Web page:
How to Fix ‘Windows has Recovered from an Unexpected Shutdown’ Error?

Windows is undoubtedly one of the most used operating systems out there. Due to its immersive and secure experience, it is used by more than 1 Billion people in the world. These figures speak for themselves when it comes to Windows’ popularity. However, quite recently, a lot of reports have been coming in where users are experiencing a sudden restart and are faced with the “Windows has Recovered from an Unexpected Shutdown” Error after the restart.

Windows has recovered from an unexpected shutdown error

What Causes the “Windows has Recovered From an Unexpected Shutdown” Error?

After receiving numerous reports from multiple users, we decided to investigate the issue and devised a set of solutions that fixed the problem for most users. Also, we looked into the reasons due to which this error is triggered and listed some of the most common ones below.

  • Broken Driver: It is possible that a particular driver is not working properly due to which the computer is experiencing this error. When a driver is corrupt it can end up sabotaging certain elements of the operating system due to which this error is triggered.
  • Service/Application: In some cases, a certain service or application interferes with important elements of the operating system due to which this error is triggered.

Now that you have a basic understanding of the nature of the problem, we will move on towards the solutions. Make sure to implement these in the specific order in which they are provided to avoid any conflicts.

Solution 1: Initiating Safe Mode

In the safe mode, all the unnecessary drivers aren’t loaded and only the most important ones are. Therefore, in this step, we will be booting the computer in Safe Mode. To do that:

  1. Restart the computer and repeatedly press the “F8” key from startup.
  2. The computer might conduct a memory test or display some hardware information when it goes away “Advanced Boot Options” will be displayed.
  3. Select the “Safe Mode With Networking” option by highlighting it using the arrow keys and using “Enter” to select it.
    Selecting Safe Mode With Networking
  4. Log-in to your account and the computer will now be booted in the safe mode.
  5. PressWindows” + “X” keys simultaneously and select the “Device Manager” option from the list.
    Selecting “Device Manager” from the list
  6. Inside the device manager, double click on the “Sounds, video card, and game controllersdropdown and rightclick on a driver listed in it.
    Double-clicking on the “Sound, Video and Game Controllers” dropdown
  7. SelectDisable” to disable it completely and make sure to repeat this process for all the drivers listed in there.
    Right-clicking on the driver and selecting Disable
  8. In the same manner, disable the drivers for “Network Adapters, CD & DVD, Modems, Ports, Sound Card, Video Card“.
  9. Once these drivers are disabled, click on the power button and restart your computer.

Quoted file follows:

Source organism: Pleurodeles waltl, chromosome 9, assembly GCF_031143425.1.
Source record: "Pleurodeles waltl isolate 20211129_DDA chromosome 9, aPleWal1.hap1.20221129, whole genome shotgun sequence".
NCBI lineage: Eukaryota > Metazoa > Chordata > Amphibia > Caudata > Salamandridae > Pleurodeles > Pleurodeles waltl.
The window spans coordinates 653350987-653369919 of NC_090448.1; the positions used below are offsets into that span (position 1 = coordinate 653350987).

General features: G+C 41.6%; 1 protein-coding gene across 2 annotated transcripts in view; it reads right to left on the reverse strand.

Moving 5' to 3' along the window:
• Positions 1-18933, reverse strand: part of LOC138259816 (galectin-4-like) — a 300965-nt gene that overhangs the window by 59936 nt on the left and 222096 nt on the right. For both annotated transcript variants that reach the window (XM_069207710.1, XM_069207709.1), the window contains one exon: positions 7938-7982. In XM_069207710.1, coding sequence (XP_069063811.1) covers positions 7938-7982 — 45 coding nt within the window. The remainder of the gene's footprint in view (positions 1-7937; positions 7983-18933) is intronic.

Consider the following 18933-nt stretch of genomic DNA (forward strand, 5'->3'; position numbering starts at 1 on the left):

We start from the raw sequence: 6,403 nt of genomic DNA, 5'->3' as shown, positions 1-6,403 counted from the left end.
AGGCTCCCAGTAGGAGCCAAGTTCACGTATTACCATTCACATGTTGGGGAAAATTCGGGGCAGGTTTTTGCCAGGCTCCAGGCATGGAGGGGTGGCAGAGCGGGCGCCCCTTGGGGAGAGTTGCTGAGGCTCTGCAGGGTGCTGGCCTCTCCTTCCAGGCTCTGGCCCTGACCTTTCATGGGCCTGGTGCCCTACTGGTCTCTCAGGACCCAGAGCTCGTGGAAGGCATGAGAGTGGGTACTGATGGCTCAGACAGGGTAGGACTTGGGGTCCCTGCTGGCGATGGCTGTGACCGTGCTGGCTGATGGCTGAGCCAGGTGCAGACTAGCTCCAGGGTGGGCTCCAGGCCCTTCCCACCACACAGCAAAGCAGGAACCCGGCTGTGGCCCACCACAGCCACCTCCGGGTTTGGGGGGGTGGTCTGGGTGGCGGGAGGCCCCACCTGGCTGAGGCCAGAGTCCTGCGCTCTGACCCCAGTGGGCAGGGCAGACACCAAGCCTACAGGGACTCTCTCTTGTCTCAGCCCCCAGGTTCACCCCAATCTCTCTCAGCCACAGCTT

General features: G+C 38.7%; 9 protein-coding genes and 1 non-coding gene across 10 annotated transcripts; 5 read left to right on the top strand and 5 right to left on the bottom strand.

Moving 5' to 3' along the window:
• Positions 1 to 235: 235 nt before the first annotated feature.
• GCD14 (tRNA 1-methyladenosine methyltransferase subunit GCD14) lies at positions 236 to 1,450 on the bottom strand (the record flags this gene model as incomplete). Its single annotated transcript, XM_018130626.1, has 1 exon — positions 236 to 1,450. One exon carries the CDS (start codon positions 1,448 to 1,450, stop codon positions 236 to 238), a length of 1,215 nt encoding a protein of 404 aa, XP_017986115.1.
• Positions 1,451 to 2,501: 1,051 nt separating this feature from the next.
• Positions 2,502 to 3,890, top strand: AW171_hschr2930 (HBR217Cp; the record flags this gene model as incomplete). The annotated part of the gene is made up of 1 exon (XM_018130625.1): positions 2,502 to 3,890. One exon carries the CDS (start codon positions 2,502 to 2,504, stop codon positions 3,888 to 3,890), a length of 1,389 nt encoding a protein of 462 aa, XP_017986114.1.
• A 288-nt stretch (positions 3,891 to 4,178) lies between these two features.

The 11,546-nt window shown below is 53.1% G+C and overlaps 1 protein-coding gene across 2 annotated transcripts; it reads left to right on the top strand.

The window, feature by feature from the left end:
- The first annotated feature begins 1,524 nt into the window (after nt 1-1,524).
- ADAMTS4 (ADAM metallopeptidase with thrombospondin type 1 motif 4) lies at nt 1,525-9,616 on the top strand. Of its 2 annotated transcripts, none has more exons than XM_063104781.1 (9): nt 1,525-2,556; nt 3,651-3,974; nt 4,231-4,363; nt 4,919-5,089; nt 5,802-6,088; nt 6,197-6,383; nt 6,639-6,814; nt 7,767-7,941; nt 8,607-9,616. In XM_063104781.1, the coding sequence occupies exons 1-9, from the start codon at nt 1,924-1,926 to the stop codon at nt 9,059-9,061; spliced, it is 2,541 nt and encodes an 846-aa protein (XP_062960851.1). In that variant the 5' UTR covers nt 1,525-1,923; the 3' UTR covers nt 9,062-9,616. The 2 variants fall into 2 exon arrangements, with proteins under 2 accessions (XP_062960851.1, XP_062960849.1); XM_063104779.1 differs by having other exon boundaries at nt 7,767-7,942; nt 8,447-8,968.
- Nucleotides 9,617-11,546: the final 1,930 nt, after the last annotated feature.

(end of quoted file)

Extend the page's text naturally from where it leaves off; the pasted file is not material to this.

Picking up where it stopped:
10. Check to see if the issue persists.
  11. If it doesn’t, that means that one of the drivers was causing the issue.
  12. Start reenabling each driver that you disabled one by one and identify the driver which causes the issue to recur.
  13. Keep the driver disabled or reinstall it and check to see if the issue persists.

Solution 2: Initiating Clean Boot

In the clean boot, all the unnecessary services are disabled and only the most important components of the computer are allowed to run. Therefore, in this step, we will be initiating a Clean Boot and then attempt a repair through an SFC scan. For that:

  1. PressWindows” + “R” keys simultaneously to open the “RUN” prompt.
  2. Type in “msconfig” and press “Enter”.
    Typing in msconfig and pressing enter
  3. Click on the “Services” tab and uncheck the “Hide all Microsoft Services” option.
    Clicking on the services tab and unchecking the Hide All Microsoft Services option
  4. Click on the “Disable All” option.
    Clicking on the disable all option
  5. Click on the “Startup” tab and select the “Open Task Manager” button.
    Clicking on “Startup” and selecting “Open Task Manager”
  6. Select the “Startup” Tab and click on any application that is enabled.
  7. SelectDisable” to prevent it from loading at startup.
    Selecting application and clicking on “Disabled”
  8. Repeat this process for all enabled applications.
  9. Restart your computer for the changes to take effect and check to see if the issue persists.
  10. Start enabling the services/applications one by one in the same manner and identify the service/application that is causing the issue.
  11. Keep it disabled or try to reinstall it if its an application.

Note: If you have recently made changes to your computer make sure to check that all the cables are connected properly. Also, check if the RAMs are installed firmly. If the issue still persists take the device in for service.


Kevin Arrows

Kevin Arrows is a highly experienced and knowledgeable technology specialist with over a decade of industry experience. He holds a Microsoft Certified Technology Specialist (MCTS) certification and has a deep passion for staying up-to-date on the latest tech developments. Kevin has written extensively on a wide range of tech-related topics, showcasing his expertise and knowledge in areas such as software development, cybersecurity, and cloud computing. His contributions to the tech field have been widely recognized and respected by his peers, and he is highly regarded for his ability to explain complex technical concepts in a clear and concise manner.